If I had to Pick One: Black Oil Sunflower Seeds

After writing last week about how the tray feeder would be my choice if I could just one type of feeder, my mind naturally asked myself what type of seed I would choose if I could have just one. The answer to that question is, to me, obvious: black oil sunflower seeds.

For just a little bit more than an “economy” bag of bird seed, you can buy a bag of solo black oil sunflower seeds. And the sunflower seeds are 100% a better choice than a mixed bag full of filler.

Logic would tell you that having several different varieties of seed means you’re covering a broader spectrum of birds you can attract, but you’re leaving out hardly any seed-eating birds by only serving sunflower.

Unless you’re buying premium feed, you’re buying a bag of seed with cracked corn, milo, millet, or other “fillers” that only serve to up the poundage to get you to spend more. Will birds eat those fillers? Sure, some will. But the birds will just about always go for the more nutritious sunflower seeds. Milo is the biggest offender. Only sparrows, juncos, and doves will care for milo. The rest will ignore it.

But almost everyone goes nuts for sunflower.

Bluebirds also won’t eat sunflower, but they’re special birds who want mealworms or fruit. The only way I’ve been able to attract bluebirds is with mealworms, but you might have luck with a blend that has fruit in it like this one does.

I cannot name a single seed-eating bird that will turn down sunflower.

One additional advantage is that starlings aren’t huge fans of shelled sunflower. They can manage to eat it, but it’s a lot of work for their weak bills. You’ll see a lot less of them if you’re only serving seed with a shell. Birds prefer to get their nutrients with as little effort as possible, so giving them a bit of a challenge will dissuade them.

Squirrels will eat black oil sunflower seeds, so if you have a squirrel problem, I’m afraid these won’t help. Like pretty much any other seed blend, you’ll need to seek out other remedies to get rid of the furry critters. I’ve a big advocate of hot sauce or cayenne pepper, but there’s other solutions out there. That’s another post for another day. The good news is that black oil sunflower seeds are small and don’t really provide all that much to the squirrels, so they might not be as big of an issue versus using striped sunflower seed or peanuts.

That said, if you’re just starting out in bird feeding and don’t want to invest heavily, please don’t start buying fancy looking blends or even cheap blends. Just buy black oil sunflower seeds. I’d suggest setting them out in whatever feeder you go with and just seeing who comes to visit. If you start seeing a lot of finches stop by, maybe get a finch feeder. If you see a lot of grackles or squirrels, get a caged anti-squirrel feeder.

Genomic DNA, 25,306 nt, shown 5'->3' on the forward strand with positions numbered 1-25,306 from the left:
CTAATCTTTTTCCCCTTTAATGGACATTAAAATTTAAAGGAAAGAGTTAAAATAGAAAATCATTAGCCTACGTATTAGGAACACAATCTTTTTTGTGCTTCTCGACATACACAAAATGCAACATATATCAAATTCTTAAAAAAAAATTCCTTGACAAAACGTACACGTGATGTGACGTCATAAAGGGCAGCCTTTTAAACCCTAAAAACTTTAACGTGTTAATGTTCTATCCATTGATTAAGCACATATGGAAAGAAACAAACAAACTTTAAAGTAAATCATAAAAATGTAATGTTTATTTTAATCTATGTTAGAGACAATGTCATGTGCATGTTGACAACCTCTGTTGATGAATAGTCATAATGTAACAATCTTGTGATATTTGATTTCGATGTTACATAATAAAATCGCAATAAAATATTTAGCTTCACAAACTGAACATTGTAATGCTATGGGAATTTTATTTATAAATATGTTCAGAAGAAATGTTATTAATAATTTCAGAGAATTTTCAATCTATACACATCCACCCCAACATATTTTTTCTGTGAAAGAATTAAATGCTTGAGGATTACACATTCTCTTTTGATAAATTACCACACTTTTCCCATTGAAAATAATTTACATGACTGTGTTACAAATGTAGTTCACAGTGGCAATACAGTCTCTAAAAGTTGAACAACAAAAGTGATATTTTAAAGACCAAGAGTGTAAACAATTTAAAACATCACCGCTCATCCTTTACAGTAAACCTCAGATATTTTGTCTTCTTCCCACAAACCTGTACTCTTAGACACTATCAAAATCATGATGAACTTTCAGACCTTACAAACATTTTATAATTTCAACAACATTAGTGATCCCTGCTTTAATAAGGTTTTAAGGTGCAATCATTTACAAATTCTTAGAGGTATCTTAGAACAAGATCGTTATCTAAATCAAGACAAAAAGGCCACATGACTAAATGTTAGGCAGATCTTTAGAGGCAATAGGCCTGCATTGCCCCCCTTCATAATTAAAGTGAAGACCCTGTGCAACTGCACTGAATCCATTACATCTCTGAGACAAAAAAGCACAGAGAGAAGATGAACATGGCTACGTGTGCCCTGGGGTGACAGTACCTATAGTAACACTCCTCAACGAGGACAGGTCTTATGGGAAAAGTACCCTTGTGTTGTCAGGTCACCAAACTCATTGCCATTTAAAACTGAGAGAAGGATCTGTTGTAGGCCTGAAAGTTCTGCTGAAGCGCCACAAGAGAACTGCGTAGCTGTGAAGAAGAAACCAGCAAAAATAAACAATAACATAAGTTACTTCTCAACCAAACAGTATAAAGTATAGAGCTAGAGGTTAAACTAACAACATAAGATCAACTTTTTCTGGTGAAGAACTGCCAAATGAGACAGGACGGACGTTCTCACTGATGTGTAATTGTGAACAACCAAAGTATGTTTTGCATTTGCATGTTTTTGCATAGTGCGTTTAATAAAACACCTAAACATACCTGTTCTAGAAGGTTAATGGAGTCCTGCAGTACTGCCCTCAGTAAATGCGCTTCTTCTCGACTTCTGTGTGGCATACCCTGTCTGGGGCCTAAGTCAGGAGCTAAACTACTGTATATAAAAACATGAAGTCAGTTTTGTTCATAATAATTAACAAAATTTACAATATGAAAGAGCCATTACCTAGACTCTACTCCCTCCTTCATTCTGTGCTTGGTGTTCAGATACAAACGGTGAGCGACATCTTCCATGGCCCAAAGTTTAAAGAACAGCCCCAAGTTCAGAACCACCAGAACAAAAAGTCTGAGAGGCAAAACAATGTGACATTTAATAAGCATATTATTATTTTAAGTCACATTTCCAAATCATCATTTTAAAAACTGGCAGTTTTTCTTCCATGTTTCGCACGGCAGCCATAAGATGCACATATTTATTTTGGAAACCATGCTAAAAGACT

If you want bluebirds, just start mixing some mealworms into your sunflower seeds. Those two feed types together covers a humongous variety of birds.

On top of that, black oil sunflower seeds are high in oil content which birds need for energy. There are also plenty of other nutrients in there, so you’re giving your birds a healthy meal when you give them sunflower.

So, what’s the downside?

There are two downsides that I can think of is that it’s a lot more fun serving the birds a really fun mix. Birds, even among individuals, not just among species, have favorite foods. It’s nice to provide them with things they love and it just feels right giving them a variety.

The other downside is the mess. Birds will crack open and leave the shells behind, which can get messy, especially if your feeders are on a patio. A large accumulation of shells can also damage grass, so it’s something to consider. There are plenty of blends that don’t contain shelled bird seeds, but these have the disadvantage of attracting starlings.

The most important takeaway from this article should be to avoid buying cheap blends and consider just getting sunflower seed. If you want to get a blend, you’ll want to invest more to ensure you aren’t getting filler. Too many times, inexpensive blends contain filler to raise the weight of the bag and the only thing the birds really want is the sunflower.

Has this been your experience? What do you think of black oil sunflower seeds?

Leave a Reply

Fill in your details below or click an icon to log in:

WordPress.com Logo

You are commenting using your WordPress.com account. Log Out /  Change )

Google photo

You are commenting using your Google account. Log Out /  Change )

Twitter picture

You are commenting using your Twitter account. Log Out /  Change )

Facebook photo

You are commenting using your Facebook account. Log Out /  Change )

Connecting to %s

%d bloggers like this: